The partners’ role in determining the alcohol consumption behavior of pregnant women is not well studied. We measured alcohol use before and during pregnancy in pregnant women and their partners to evaluate the correlation in their levels of consumption.
We evaluated the self-reported alcohol use of 14,822 women and their partners during 21,472 singleton pregnancies delivered in Kuopio University Hospital, Finland during the period 2009 2018. The information was gathered during pregnancy and at the time of childbirth and recorded in two databases that were merged to yield a single cohort. Missing data were accounted for by multiple imputation using the predictive mean matching method. Results: In 86% of the pregnancies, women reported alcohol use before pregnancy, whereas in 4.5% of the pregnancies women reported alcohol use during pregnancy. In contrast, no decrease was detected in their partners’ alcohol use before or during pregnancy. In 26% of the pregnancies, the woman reported stopping alcohol use only after recognizing that she was pregnant. Before pregnancy, there were strong correlations between the pregnant women and their partners in the total Alcohol Use Disorders Identification Test score (rs = 0.69, p < 0.0001) and the self-reported average weekly amount of alcohol consumed (rs = 0.56, p < 0.0001). During pregnancy, there were weak correlations between the pregnant women and their partners in the frequency of drinking (rs = 0.20, p < 0.0001) and the average weekly amount of alcohol consumed (rs = 0.18, p < 0.0001).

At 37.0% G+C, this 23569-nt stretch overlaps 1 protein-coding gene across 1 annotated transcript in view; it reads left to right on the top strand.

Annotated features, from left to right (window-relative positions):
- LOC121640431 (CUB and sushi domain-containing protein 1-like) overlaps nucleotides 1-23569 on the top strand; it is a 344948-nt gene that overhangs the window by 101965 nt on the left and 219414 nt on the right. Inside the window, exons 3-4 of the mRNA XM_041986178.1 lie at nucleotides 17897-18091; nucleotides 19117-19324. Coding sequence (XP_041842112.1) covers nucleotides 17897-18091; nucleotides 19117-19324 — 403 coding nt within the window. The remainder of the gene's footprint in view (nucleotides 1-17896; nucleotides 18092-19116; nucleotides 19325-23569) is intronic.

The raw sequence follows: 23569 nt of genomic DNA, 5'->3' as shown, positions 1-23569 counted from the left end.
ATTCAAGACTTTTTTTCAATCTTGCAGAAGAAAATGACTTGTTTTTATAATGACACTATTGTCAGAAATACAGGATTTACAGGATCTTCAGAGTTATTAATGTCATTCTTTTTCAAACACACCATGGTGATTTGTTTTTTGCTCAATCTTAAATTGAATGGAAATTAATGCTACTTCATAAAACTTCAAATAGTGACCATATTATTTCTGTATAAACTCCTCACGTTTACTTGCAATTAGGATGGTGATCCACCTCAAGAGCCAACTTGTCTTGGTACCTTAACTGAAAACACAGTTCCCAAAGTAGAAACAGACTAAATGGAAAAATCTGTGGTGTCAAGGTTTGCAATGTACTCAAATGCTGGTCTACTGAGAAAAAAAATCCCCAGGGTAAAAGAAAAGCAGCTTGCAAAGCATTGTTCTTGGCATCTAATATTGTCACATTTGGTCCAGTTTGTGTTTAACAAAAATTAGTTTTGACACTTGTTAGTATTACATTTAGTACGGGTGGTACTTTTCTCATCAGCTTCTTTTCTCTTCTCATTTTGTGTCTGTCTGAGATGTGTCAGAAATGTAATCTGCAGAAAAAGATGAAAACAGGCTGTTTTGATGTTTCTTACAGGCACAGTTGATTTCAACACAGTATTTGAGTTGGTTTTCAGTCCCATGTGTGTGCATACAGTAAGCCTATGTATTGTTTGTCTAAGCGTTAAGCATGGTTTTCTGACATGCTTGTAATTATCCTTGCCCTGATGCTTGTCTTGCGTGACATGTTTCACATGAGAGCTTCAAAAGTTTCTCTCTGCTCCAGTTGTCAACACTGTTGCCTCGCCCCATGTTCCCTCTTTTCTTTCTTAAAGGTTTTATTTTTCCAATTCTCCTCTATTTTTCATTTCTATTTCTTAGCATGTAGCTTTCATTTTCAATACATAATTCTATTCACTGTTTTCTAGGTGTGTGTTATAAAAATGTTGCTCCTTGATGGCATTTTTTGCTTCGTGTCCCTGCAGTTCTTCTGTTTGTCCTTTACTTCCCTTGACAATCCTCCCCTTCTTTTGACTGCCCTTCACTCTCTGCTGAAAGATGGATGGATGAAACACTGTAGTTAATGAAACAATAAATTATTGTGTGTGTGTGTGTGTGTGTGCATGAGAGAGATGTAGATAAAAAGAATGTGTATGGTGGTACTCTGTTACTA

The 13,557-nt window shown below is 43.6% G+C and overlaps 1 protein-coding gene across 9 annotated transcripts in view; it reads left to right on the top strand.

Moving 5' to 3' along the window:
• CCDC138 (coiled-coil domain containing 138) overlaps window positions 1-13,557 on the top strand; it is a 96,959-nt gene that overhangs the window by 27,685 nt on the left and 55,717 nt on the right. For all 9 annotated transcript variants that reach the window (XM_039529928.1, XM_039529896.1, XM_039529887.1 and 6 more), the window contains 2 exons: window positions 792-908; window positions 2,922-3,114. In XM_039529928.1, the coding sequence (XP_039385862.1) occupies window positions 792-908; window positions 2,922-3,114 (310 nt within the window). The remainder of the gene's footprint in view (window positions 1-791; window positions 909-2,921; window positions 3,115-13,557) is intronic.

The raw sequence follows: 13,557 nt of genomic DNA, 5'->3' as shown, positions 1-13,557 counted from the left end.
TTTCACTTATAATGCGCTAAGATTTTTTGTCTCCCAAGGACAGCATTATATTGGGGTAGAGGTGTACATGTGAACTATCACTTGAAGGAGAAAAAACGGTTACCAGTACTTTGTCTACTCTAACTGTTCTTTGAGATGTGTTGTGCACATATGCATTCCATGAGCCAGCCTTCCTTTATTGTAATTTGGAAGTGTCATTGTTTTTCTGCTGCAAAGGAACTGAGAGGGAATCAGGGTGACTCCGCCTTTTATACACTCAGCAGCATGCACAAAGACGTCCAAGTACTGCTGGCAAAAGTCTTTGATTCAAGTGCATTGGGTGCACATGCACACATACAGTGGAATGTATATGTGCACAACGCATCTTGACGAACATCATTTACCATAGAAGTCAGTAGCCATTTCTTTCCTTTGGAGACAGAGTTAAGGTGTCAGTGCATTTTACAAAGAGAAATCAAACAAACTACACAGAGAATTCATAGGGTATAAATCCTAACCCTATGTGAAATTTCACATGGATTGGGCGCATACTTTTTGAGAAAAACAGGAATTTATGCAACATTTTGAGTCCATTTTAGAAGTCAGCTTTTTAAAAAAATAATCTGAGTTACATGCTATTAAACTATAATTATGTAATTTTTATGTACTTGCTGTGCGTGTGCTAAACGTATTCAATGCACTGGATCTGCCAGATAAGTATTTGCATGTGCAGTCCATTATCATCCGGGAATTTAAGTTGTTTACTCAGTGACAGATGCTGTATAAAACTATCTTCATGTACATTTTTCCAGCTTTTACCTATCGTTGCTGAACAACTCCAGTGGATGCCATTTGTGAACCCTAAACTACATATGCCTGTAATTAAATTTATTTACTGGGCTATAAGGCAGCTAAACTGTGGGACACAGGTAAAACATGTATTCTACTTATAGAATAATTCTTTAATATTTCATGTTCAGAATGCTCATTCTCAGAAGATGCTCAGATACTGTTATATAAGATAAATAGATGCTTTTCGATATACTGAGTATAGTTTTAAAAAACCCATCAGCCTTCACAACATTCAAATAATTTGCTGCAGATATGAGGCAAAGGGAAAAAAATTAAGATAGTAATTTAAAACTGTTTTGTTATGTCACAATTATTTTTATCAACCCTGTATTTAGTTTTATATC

The self-reported alcohol consumption of pregnant women and their partners was positively correlated both before and during pregnancy, though the correlation declined substantially during pregnancy. Evaluating the alcohol consumption of both parents before pregnancy could assist in identifying women at risk of prenatal alcohol exposure. Supporting a reduction in partners’ alcohol use could help to reduce pregnant women’s alcohol consumption and prevent its associated harms.